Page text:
from Kennedy's challenge to first man on the moon was 8 years. just from that, I'd say this is mostly not planning to go anywhere in the next 20 years.

Re:15 years? (4, Interesting)

DerekLyons (302214) | about a year ago | (#44669393)

from Kennedy's challenge to first man on the moon was 8 years

Only because of the years and years of preparatory work already done. Development of the F-1 started in 1956. Much of the design and engineering for the Apollo capsule was already complete (although as a general purpose earth orbiter). The same goes for the engineering and development of the Saturn family of boosters.
 
One of the reasons Kennedy chose a moon landing as a goal (over the other options considered) in the first place was because so much of the necessary groundwork was already in work.

Re:15 years? (4, Insightful)

Noughmad (1044096) | about a year ago | (#44669499)

One would think there is even more groundwork done now than there was in the 60s. The main difference is that between a president making a commitment and a committee making a presentation.

Re:15 years? (2)

DerekLyons (302214) | about a year ago | (#44670361)

Some of the groundwork has been done - but this project isn't getting the thing that made the real difference... a huge budget. Which wasn't a direct result of Kennedy's commitment - he was actually looking for ways to scale it back. The huge budget came because he died in Dallas and LBJ pushed for the program as a monument to Kennedy.

Re:15 years? (1)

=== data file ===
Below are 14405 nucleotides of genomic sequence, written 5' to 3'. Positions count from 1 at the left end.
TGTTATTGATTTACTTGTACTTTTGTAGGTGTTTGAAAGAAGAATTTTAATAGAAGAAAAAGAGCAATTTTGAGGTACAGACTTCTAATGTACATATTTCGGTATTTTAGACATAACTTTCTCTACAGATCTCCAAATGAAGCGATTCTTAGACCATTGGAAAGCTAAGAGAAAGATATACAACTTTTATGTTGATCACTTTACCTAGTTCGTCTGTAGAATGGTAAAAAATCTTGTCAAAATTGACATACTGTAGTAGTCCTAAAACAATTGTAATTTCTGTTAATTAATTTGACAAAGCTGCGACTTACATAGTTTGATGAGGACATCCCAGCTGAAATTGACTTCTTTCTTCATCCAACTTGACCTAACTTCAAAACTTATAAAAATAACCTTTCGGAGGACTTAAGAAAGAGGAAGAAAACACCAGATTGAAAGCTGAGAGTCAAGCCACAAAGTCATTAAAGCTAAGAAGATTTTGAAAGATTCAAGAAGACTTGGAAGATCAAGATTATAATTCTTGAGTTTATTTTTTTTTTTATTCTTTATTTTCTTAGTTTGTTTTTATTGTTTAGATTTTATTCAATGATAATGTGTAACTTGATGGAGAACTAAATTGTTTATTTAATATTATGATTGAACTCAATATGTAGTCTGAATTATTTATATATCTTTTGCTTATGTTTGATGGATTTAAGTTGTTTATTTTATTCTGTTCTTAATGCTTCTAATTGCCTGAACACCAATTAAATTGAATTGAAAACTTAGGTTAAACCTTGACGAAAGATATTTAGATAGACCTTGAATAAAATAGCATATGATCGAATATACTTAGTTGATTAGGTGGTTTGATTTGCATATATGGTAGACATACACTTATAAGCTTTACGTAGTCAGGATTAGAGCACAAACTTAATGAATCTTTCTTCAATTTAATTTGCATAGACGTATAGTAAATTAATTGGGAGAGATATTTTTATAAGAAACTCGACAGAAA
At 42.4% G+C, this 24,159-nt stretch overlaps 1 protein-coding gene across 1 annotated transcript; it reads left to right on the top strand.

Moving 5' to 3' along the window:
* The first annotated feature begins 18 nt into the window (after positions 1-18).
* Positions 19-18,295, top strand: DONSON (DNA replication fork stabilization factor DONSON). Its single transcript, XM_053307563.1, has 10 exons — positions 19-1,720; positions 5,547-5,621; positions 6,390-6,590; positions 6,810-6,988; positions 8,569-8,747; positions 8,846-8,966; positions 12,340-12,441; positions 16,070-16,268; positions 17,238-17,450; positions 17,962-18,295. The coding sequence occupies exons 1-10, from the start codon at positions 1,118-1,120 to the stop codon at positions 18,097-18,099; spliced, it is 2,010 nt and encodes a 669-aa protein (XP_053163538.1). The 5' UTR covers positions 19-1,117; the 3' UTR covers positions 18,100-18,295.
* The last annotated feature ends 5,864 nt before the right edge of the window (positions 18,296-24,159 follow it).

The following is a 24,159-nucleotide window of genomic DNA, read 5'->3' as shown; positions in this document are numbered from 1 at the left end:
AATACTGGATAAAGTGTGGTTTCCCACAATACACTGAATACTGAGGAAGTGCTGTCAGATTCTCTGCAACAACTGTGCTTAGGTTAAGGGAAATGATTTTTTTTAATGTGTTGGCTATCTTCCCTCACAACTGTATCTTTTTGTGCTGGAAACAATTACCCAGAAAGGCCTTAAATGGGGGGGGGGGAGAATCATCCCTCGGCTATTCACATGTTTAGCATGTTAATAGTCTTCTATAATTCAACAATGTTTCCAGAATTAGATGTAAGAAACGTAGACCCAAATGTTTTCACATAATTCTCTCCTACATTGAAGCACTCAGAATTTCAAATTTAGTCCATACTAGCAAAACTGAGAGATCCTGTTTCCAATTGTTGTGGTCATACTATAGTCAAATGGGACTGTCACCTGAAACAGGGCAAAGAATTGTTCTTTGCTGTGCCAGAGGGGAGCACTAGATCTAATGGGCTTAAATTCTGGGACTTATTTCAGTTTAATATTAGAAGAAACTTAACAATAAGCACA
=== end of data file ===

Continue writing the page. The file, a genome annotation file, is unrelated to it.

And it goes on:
AmiMoJo (196126) | about a year ago | (#44669623)

Right, and we still have all that ground work and a lot more that has been developed in the mean time. If we put as much effort in to getting to the moon as we did then, like say the fate of the earth depended on it, I'm sure we could go in a year or two.

Re:15 years? (1)

davester666 (731373) | about a year ago | (#44670413)

The main difference between then and now being then, us vs them was US vs Russia, whereas now, us vs them is R vs D.

Both R & D work so hard to make sure the "other side" can't claim to done something to get re-elected.

Re:15 years? (1)

Mr. Slippery (47854) | about a year ago | (#44671445)

Right, and we still have all that ground work

We have the knowledge, but not the industrial base. We couldn't build a Saturn V in a year.

If we put as much effort in to getting to the moon as we did then, like say the fate of the earth depended on it, I'm sure we could go in a year or two.

But it doesn't. The Apollo program, and most of manned spaceflight in the 1960s, was a bigger dick contest with the USSR with little science content.

The lower cost and increasing capability of unmanned probes means that there's nothing we can send human beings to do on Luna or beyond that's worth the cost of sending them there. And that will remain true for the foreseeable future.

"But manned missions to deep space are inspiring!" you say? So is a performance of Beethoven's 5th. Maybe manned space flight should compete for NEA funding. I like gigantic art projects as much as anyone, but when our planet is facing a sustainability crisis we should focus resources on the survival of civilization.

"But look at all the spin-off technologies! We'd never have had mircocompters without Apollo!" you say If you want advances in practical technologies, it's more efficient to put your resources directly into developing those practical technologies.

There are reasons why no one has gone beyond LEO in decades.

Re:15 years? (4, Informative)

timeOday (582209) | about a year ago | (#44670435)

Only because of the years and years of preparatory work already done. Development of the F-1 started in 1956.

The V2 rocket is what really started the space age. It was the first thing humans ever built that reached space. It wasn't easy; the Nazis poured vast resources into that research. And there is a direct lineage from the V2 to the moon program.

Re:15 years? (1)